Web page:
Both Robert Fagles translation and Ian McKellen's reading are superb. However, at about five hours in, the recording began to exhibit technical glitches related to speed. I re-downloaded the audiobook, but to no avail. No matter how good McKellen is, listening to someone's voice slowed down or sped up is too annoying, especially for a work that already demands so much attention.
First of all, this is a beautiful recording and translation of the Odyssey. For those, wishing to attempt Homer's epics, I highly suggest you start with the excellent Fagles rendering of the Iliad, also available here on audible and free of the quality problems that plague this file.
What mars this book has nothing to do with the narration or translation, but with the quality of the audio file itself. There is an earlier review here that states that the speed of the recording has been slowed down in one of the chapters. It even sounds like a different narrator. Some files sound pristine and clear, every OTHER file sounds like they recorded it through a closet wall. I found myself adjusting the treble on my speakers constantly.
I contacted Audible, and although they did respond; they wanted specific. All they have to do is to have an actual listener sit down and listen to these files on bigger sound system than that of a laptop or e-reader. I have yet to see a resolution.
His voice is like honey and thunder and velvet all rolled into one.....studied Homer at school....would have been so much better with Sir Ian reading it to me
The translation is not overly wordy but still very eloquent. The narrarator is an absolutely perfect fit! This is the only book I've listen to the literraly had me yelling out with glee on more then one occasion!
WARNING - YOU WILL NOT BE ABLE TO STOP LISTENING TO THIS!
The 4 star rating in this case is only for the 2005 Penguin Audio audiobook edition of Robert Fagles' 1996 translation of Homer's The Odyssey. This is not a reflection on Fagles' translation or Ian McKellen's narration which are both 5 stars. The lower rating is only due to a few chapter/verse timing issues and the occasional distraction due to the ambience of different recording sessions combined into one audiobook. The recording is from the pre-digital download era and the audio chapters are based on approximate 30 minute timings (1 side of a cassette tape?), regardless of the actual Homeric verses. So the 24 Chapter starts are only occasionally equal to the beginnings of the 24 Verses of the Odyssey. This may or may not be a distraction for some. It is probably not a major issue if you are following along with a print edition.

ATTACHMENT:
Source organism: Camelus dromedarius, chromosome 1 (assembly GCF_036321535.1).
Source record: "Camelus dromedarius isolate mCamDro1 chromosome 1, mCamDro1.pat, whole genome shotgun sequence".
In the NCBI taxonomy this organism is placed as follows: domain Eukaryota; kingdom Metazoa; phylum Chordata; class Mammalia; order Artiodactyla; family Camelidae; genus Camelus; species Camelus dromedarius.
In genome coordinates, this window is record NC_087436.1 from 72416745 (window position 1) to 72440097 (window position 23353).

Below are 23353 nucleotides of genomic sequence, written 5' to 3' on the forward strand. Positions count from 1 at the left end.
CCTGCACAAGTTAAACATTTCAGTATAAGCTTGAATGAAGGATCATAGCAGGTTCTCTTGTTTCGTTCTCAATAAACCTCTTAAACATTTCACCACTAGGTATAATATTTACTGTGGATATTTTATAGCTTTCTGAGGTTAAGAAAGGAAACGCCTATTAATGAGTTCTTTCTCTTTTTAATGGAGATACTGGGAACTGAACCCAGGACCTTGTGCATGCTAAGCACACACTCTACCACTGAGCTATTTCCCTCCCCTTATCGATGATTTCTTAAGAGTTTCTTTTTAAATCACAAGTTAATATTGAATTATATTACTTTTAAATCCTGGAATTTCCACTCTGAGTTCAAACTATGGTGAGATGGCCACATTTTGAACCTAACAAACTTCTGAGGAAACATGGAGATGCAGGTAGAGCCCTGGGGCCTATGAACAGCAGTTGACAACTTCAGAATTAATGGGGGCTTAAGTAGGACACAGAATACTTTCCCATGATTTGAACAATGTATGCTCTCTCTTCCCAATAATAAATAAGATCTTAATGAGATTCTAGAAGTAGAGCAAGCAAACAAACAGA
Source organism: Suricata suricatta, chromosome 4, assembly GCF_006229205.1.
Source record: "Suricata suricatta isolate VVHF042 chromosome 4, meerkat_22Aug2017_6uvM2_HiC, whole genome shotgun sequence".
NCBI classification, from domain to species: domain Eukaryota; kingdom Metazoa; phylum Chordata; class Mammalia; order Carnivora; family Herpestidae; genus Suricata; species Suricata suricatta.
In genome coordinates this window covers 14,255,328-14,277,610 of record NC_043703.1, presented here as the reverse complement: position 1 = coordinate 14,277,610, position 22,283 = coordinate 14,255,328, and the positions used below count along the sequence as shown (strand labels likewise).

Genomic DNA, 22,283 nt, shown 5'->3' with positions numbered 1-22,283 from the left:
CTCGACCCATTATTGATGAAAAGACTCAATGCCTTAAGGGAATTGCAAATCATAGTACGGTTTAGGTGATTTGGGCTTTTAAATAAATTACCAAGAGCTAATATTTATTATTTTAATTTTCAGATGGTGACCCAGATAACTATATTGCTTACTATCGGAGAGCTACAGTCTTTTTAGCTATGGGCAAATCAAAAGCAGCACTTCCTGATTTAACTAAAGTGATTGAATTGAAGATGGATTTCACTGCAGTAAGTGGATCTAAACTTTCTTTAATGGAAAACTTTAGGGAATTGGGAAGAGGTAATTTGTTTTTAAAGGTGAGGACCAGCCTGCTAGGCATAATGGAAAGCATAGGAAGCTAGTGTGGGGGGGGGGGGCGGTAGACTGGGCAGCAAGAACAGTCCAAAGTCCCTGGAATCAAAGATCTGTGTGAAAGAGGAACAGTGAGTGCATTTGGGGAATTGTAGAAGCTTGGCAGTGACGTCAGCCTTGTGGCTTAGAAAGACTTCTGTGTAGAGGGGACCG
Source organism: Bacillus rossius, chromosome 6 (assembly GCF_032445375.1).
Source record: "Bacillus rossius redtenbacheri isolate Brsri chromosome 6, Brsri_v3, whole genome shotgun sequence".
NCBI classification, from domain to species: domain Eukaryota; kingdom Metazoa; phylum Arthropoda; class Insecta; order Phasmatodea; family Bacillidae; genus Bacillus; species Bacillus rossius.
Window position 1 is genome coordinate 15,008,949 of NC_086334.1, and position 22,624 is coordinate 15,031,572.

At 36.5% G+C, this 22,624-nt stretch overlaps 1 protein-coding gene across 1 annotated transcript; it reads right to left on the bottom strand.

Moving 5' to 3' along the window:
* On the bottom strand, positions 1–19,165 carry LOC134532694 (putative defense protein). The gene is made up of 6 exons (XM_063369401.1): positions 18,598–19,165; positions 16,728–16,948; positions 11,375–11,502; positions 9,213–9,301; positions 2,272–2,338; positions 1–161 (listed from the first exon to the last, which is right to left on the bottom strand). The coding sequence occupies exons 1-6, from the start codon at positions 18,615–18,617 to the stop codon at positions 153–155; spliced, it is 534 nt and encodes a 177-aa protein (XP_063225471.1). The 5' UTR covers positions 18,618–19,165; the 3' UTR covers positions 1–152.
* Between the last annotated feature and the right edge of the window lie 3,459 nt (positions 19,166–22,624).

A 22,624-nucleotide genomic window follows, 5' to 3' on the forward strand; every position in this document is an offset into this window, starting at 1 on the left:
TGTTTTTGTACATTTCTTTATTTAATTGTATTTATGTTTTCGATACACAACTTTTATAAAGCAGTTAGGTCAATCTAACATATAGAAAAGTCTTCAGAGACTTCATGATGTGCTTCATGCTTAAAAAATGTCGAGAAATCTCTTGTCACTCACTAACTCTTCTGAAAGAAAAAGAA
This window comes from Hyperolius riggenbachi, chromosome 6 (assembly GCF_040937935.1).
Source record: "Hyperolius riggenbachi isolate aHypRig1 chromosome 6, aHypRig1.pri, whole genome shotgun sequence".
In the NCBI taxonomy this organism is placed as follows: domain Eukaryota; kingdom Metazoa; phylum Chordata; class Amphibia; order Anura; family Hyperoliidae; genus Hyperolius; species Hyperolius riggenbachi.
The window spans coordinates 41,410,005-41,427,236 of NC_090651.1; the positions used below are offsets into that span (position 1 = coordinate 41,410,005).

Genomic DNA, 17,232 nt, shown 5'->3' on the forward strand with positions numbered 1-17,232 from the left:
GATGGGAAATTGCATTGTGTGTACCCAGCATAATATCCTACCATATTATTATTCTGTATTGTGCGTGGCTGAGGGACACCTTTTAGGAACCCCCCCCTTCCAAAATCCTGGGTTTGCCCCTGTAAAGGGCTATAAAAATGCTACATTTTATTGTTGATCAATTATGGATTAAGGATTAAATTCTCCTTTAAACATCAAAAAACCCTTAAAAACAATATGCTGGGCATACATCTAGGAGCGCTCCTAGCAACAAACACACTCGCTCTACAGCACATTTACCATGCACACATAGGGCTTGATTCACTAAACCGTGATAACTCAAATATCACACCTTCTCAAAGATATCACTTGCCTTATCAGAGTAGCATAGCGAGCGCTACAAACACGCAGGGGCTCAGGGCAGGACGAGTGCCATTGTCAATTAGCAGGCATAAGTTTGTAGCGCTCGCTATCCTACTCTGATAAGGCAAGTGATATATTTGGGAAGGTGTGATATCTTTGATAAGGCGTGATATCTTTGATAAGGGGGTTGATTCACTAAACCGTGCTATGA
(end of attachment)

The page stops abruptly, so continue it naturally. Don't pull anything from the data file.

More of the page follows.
One segment, Chapters 9 to 12 in the audiobook, middle of Verse 10 to the end of Verse 12 in Homer, has a significant audio issue. The speed of McKellen's reading drops to a deep bass voice at a seemingly slowed down audiospeed, as if the tape slowed down or McKellen was suffering from a serious cold on the day of the recording. This is enormously distracting when compared to the sound of the voice before and after this segment. Again, this is not a deal breaker but listeners should at least be forewarned of this fault.